Mr. Ciolek is right. It does not exist. Whether we are talking about the kind of sexual abuse perpetrated by Bishop McCarrick, or the kind of abuse Fr. Christopher and the Church of St. Isabel have experienced at the hands of Bishop Dewane, there is no clear avenue for legitimate complaints against a Bishop. Bishop’s are kings, or worse, dictators, in their territory. They have absolute authority, especially if they have manipulated the normal checks and balances (Presbyteral Councils) that exist in some Dioceses. Fr. Lucie-Smith further explains: “There is no effective way of reporting a bad bishop, apart from writing to the Papal Nuncio, or making an application to Rome; both were tried in the McCarrick case, and both failed. This failure needs to be addressed. There has to be some sort of robust and effective way of making complaints about Bishops. Part of the problem lies in the really simple fact that when you complain about a bishop you complain to another bishop, and the default setting in these cases seems to be that the bishops then close ranks. This has got to change. There needs to be some authority that deals with bad bishops.”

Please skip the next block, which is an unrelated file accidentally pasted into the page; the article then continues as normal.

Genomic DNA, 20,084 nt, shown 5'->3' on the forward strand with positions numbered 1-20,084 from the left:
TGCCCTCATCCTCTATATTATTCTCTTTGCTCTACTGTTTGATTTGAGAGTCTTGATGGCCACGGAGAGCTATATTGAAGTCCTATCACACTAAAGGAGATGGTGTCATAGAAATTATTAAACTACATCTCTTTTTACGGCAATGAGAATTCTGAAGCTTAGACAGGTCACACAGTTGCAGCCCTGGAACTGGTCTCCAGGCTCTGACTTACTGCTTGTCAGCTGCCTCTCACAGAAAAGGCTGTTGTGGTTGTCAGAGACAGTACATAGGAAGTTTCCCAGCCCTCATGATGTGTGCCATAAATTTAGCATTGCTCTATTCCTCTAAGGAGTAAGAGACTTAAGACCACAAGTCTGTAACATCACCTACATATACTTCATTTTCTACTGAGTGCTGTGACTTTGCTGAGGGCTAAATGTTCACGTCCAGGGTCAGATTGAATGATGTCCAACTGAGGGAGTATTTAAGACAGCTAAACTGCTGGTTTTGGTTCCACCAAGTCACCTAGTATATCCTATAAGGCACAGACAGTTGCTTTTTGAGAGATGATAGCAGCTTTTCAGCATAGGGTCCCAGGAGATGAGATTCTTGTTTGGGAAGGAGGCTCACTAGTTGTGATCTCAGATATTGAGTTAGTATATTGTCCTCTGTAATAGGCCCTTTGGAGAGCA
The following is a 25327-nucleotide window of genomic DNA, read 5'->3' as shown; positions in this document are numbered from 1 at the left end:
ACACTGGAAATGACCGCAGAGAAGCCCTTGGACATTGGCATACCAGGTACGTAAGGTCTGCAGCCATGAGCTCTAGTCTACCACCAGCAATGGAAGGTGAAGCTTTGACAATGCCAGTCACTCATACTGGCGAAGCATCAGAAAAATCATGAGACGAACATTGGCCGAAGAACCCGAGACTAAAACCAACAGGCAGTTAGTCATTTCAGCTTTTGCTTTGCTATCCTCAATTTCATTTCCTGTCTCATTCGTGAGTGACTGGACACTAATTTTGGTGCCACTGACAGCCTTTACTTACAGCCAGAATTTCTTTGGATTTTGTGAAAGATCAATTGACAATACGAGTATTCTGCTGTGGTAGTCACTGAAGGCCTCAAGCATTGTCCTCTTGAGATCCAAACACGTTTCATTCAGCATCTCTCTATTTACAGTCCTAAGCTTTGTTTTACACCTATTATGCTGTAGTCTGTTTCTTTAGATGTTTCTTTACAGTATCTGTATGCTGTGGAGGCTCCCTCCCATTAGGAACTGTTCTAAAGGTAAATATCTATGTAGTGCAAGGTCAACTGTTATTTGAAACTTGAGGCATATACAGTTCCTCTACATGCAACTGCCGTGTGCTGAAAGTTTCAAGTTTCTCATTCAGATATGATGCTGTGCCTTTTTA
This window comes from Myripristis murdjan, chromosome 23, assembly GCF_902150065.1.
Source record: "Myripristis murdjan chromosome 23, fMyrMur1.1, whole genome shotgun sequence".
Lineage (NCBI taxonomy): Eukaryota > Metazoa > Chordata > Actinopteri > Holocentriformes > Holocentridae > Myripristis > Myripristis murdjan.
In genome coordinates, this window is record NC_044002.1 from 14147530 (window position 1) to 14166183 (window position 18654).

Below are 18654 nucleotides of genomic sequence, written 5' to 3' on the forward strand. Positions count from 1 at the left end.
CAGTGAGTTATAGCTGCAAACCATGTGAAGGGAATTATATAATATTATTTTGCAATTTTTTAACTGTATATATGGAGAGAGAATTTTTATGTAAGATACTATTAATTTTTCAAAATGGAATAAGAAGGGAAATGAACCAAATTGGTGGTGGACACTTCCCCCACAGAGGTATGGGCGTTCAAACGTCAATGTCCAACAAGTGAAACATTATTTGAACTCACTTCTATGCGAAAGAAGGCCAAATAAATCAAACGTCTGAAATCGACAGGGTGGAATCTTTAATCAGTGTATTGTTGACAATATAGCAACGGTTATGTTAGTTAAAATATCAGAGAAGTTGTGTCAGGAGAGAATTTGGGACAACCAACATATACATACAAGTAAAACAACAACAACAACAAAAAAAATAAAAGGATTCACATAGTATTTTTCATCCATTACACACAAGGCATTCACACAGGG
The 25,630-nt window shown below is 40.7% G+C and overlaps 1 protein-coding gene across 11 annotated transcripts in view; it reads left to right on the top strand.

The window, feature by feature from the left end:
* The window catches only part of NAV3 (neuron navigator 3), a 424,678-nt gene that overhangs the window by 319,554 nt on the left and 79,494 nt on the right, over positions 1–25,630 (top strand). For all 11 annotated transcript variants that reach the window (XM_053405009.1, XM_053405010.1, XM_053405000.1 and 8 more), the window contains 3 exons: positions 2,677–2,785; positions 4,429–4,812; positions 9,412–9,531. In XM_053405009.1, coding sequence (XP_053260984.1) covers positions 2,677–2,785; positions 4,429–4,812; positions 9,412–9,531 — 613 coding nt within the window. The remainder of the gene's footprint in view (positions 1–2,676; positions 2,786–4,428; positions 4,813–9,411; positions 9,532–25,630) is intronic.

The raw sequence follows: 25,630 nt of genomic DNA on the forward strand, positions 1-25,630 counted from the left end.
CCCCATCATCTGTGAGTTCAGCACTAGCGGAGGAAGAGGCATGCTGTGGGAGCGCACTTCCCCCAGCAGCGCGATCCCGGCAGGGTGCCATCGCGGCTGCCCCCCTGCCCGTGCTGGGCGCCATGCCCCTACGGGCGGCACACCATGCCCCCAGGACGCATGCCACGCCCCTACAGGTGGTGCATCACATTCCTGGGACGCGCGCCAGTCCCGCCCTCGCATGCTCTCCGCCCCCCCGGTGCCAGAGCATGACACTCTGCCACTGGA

There are those who suggest that Bishop Dewane’s blatant abuse of authority, at least in this case, comes from his vengeful desire to “settle a score.” Fr. Christopher courageously aligned himself with nine other priests who attempted to complain to the Apostolic Nuncio and to Roman authorities about the heavy-handed and insensitive way in which Bishop Dewane was administrating the Diocese. Numerous letters of complaint had previously been written, but they were largely ignored or went unanswered. It was hoped that there might be “strength in numbers.” That was not to be the case. Including Fr. Christopher, at least four of those original ten are no longer working in the Diocese of Venice.